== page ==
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Compare and contrast the techniques employed in portraying the horror of war in Regeneration and Journey's End.

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Introduction

Compare and contrast the techniques employed in portraying the horror of war in Regeneration and Journey's End. "I chose the First World War because it's come to stand in for other wars... It's come to stand for the pain of all wars." Pat Barker wrote "Regeneration" in the 1990's and R.C. Sherriff "Journey's End" in 1927, the quote is from Barker and illustrates the magnitude of the effect of the First World War, and expresses the appeal of the subject. Both works use different techniques in their portrayal of horror, and their effectiveness will be examined in turn. The authors chose different formats with one being a novel the other a play, thus giving them contrasting ways of conveying soldiers' experiences of war. In "Regeneration", Barker begins by exploring the character of Sassoon and through opening her novel with the declaration immediately demonstrates the adverse affect that war can have on rational young men. Karin Westman states "When Sassoon asks the public to make use of their imagination, he is asking them to imagine the horrors of the war, to conceive monstrous images, in order to comprehend its destructive force." Barker utilises the factual document to validate the anti-war stance of the novel. ...read more.

Middle

Barker, on the other hand, makes the reader more aware of the psychological effects war can have, rather than the physical- conveying the long-term consequences of war such as the slow breakdown of Rivers. Rivers is a character that the reader wouldn't expect to be affected by war in his role as medical officer. Each character in "Regeneration" is used by Barker to explore the horror of war from a different perspective. Rivers gives the reader a different insight, as a government doctor one would expect Rivers to be pro-war and encouraging soldiers to return to the front line. In a different way Barker illustrates the repercussions of war through the blood fearing doctor, Anderson, showing war affected those who were not even involved in the front line fighting, and the civilian Sarah, who represents the millions of women back home who didn't understand the suffering men endured and were "resented" for their innocence of the horrors of war. The scope of suffering Barker explores is in contrast to "Journey's End", where the focus is solely on the effects of war on the soldiers at the front. The intended audience for each work had an influence over its style/presentation and explains the difference in their portrayal of war and it's horror. ...read more.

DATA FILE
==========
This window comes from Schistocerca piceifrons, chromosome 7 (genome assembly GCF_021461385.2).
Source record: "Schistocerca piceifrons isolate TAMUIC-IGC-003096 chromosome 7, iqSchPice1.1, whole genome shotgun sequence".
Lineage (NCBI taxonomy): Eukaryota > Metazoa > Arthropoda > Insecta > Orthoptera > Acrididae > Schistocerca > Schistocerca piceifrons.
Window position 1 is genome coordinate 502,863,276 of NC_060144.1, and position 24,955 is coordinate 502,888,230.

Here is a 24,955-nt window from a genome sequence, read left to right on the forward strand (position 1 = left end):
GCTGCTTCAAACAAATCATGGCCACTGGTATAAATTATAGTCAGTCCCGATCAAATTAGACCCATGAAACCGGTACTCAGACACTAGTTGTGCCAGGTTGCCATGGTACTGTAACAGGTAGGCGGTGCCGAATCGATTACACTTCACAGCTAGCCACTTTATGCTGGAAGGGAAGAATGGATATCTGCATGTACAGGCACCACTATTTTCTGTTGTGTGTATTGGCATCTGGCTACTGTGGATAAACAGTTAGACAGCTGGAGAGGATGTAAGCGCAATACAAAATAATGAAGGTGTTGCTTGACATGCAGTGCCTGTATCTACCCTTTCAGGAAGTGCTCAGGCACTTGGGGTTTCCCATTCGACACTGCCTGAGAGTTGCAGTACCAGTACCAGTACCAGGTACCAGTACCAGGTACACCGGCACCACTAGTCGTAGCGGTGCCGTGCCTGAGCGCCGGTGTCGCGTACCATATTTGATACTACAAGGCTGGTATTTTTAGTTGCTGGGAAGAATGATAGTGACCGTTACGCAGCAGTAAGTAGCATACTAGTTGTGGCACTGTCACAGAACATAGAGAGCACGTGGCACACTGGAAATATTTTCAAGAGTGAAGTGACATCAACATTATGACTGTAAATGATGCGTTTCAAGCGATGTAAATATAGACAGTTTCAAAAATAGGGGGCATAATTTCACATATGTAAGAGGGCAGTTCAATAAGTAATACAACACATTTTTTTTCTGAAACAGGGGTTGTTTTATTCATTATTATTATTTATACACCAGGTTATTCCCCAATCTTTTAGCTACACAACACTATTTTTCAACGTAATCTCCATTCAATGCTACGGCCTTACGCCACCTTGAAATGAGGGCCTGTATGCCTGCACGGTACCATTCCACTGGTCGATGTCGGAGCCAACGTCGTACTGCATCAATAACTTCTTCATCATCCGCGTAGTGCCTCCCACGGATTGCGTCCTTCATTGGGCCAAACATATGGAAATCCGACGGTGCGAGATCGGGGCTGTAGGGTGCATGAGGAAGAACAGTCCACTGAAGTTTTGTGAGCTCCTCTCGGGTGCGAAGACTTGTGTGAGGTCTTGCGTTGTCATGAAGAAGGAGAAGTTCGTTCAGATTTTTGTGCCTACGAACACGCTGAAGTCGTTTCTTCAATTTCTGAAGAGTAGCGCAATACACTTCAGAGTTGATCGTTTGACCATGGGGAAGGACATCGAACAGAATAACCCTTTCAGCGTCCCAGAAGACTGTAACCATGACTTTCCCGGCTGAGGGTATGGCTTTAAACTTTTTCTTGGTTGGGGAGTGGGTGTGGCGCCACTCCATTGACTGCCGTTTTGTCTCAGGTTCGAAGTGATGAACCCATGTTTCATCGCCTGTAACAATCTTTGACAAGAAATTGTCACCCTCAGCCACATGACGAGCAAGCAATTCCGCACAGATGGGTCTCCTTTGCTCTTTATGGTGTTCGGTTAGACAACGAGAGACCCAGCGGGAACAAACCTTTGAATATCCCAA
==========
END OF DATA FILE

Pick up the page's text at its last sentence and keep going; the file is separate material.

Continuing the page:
Conclusion

R. C. Sherriff delivers a skilfully accurate portrayal of the situation and events that occurred during the war, as Christopher Stillwell suggests "perhaps only someone who had witnessed the horrors firsthand could tell such a story in a way that is both so simple and so gripping." Sherriff undoubtedly manages to create an authentic atmosphere with realistic characters and expressive stage directions, conveying the real emotive horror of the front line through simple dialogue and an inevitably traumatic finale- with the deaths of Osborne and Raleigh. However, Sherriff was unable to depict the horror of war as expressively as Barker due to the constraints of the stage and the era he was writing in. Barker, through graphic descriptions, vivid imagery and symbolism enables the reader to envisage the destructive effect of the war, especially on young men such as Burns who had their youth taken away from them. Barkers' motives for this bold portrayal lie firmly in her anti-war beliefs and strong political opinions, however as Peter Kemp in the Sunday Times admires she manages to present a great deal of trauma "without a tremor of sensationalism or sentimentality." It is the varied range of techniques she employs that make "Regeneration" a triumphant portrayal of horror in the First World War. Barker forces the reader to consider the impact of war and how the horrendous nature of the combat affected millions of lives. ...read more.

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